Week of Hair: Babies Named After Edwards’ Harlene


From the 1880s until the 1930s, Edwards’ Harlene was sold by a London company via advertisements that made extravagant claims such as:

  • “Forces luxuriant hair, whiskers and moustachios to grow heavily within a few weeks without injury to the skin no matter what the age.”
  • “The world-renowned remedy for baldness, from whatever cause arising.”
  • “As a curer of weak or thin eyelashes, or restoring grey hair to its original colour, it never fails.”

Lillie Langtry, one of the first celebrities to endorse commercial products, appeared in ads for Harlene around the turn of the century.

Edwards’ Harlene was sold internationally, including in the United States. Harlene has also been used as a baby name in the United States. While it’s impossible to link one to the other, I’d bet at least some of the U.S. Harlenes were named with the product in mind.

What do you think of the name Harlene?

P.S. The name saw a spike in usage in 1937 and 1938. The influence may have been 1930s movie actress Harley Wood, who was often credited as Harlene.

5 thoughts on “Week of Hair: Babies Named After Edwards’ Harlene

  1. I don’t know. It shares a resemblance with harlot.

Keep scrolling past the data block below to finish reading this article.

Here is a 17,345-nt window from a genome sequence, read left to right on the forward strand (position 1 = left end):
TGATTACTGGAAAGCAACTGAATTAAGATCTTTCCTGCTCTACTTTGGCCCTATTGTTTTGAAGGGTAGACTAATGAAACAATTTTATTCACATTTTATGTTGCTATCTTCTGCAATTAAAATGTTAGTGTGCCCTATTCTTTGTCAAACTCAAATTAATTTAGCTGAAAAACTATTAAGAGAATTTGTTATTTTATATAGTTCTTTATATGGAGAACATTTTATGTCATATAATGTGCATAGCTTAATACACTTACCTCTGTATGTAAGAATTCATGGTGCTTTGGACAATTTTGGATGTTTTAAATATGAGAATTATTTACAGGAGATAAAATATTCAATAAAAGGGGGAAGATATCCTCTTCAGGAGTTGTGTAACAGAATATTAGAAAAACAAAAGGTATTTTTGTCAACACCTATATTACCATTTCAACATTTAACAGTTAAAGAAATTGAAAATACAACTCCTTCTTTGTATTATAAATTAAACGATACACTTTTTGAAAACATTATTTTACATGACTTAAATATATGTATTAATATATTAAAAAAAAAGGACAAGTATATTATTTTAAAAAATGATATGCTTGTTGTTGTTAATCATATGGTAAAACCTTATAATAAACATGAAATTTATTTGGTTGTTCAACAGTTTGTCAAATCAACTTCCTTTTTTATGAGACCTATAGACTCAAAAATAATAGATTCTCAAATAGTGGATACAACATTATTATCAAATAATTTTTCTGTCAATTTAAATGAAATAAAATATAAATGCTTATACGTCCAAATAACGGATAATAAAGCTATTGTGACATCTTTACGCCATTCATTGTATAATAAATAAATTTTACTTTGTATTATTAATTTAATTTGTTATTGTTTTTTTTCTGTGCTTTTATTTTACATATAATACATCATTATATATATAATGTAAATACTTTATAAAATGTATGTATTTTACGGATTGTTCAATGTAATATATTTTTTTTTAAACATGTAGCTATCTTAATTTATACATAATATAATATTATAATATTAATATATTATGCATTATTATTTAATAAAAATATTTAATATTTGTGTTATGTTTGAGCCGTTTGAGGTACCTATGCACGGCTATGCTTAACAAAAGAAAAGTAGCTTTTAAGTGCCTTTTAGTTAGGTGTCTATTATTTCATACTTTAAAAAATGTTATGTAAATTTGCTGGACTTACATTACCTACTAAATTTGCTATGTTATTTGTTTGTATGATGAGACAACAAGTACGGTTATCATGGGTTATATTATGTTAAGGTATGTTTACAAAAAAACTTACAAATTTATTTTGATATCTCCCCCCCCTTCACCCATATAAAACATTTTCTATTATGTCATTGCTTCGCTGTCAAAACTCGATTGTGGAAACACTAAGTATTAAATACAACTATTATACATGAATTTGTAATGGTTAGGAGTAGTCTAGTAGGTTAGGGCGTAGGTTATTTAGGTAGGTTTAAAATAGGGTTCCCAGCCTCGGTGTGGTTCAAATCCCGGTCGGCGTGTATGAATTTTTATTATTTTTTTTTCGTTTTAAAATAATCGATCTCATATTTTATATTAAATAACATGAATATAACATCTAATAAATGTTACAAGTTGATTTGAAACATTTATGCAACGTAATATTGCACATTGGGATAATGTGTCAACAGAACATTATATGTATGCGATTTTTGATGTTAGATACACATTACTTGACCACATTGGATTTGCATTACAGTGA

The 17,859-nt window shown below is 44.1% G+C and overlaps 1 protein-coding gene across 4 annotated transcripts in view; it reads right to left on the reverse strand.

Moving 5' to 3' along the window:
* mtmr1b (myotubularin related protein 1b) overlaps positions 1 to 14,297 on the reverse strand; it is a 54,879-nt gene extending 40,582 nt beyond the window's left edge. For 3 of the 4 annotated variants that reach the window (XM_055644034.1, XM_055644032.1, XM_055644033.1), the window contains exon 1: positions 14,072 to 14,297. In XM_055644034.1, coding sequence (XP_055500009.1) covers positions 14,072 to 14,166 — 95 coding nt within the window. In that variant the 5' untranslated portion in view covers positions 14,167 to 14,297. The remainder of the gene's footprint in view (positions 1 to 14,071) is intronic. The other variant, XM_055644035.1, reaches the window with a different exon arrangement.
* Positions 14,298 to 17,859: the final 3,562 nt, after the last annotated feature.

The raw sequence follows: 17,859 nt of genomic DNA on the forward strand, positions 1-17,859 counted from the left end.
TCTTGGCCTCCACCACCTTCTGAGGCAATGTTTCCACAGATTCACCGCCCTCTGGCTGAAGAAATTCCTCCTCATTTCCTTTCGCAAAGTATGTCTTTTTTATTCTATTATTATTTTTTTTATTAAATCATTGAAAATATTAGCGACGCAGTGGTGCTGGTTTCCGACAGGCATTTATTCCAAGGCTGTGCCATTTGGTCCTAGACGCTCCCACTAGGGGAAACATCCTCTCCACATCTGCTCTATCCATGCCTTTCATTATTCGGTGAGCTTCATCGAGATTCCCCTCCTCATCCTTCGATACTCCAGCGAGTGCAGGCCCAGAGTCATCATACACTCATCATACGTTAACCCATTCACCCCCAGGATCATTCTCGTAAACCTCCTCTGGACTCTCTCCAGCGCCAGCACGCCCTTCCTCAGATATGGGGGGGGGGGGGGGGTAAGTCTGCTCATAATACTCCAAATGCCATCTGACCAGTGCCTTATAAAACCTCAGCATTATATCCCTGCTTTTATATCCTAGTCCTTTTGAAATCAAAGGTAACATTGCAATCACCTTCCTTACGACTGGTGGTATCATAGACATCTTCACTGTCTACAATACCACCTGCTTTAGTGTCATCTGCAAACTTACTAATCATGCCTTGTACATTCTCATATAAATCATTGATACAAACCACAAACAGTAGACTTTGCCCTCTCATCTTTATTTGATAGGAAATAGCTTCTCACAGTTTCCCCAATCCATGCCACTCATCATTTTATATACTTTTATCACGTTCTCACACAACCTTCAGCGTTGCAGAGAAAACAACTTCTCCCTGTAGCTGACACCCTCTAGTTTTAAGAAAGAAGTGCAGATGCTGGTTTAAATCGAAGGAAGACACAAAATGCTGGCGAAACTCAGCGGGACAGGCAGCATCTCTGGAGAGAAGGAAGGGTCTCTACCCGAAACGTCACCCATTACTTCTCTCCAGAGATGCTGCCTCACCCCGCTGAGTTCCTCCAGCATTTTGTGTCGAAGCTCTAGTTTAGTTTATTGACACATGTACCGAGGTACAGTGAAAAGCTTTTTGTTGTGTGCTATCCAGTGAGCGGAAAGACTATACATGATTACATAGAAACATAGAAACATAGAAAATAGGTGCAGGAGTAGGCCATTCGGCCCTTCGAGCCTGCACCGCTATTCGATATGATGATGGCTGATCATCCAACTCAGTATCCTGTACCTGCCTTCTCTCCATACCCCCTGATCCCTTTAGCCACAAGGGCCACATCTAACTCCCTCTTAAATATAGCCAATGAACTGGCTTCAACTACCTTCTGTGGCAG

Brilliantine at least sounds like you expect your kid to be an Einstein.

    Either way, this is a HILARIOUS series, Nancy!

  2. Harlean was the actress Jean Harlow’s real name. I looked it up and her mother’s maiden name really was Jean Harlow. Supposedly her parents dissected that and put it back together to make Harlean, lol.

    Jean Harlow was in movies from 1930 to 1937, when she died. The spelling Harlean has never ranked, but since Harlene made the top 1000 from 1936-1939, I wonder if there is a connection there.

    Of course, the 1930s was also the peak period for Arlene, so it may be one of those “different but not too different” names. Or, of course, the hair product is always a possibility!

  3. @The Mrs. – I’m very happy it’s amusing you! Certainly amuses me to write about it. :)

    @Diane – I think your Arlene theory is the best of the bunch, actually. The hair product may have helped a bit, but whatever influence it had would have been minor.

    I didn’t know that about Jean Harlow! Interesting. Influence from her would have hinged upon many people back in the ’30s knowing her birth name, though, and I don’t know if that was necessarily the case.

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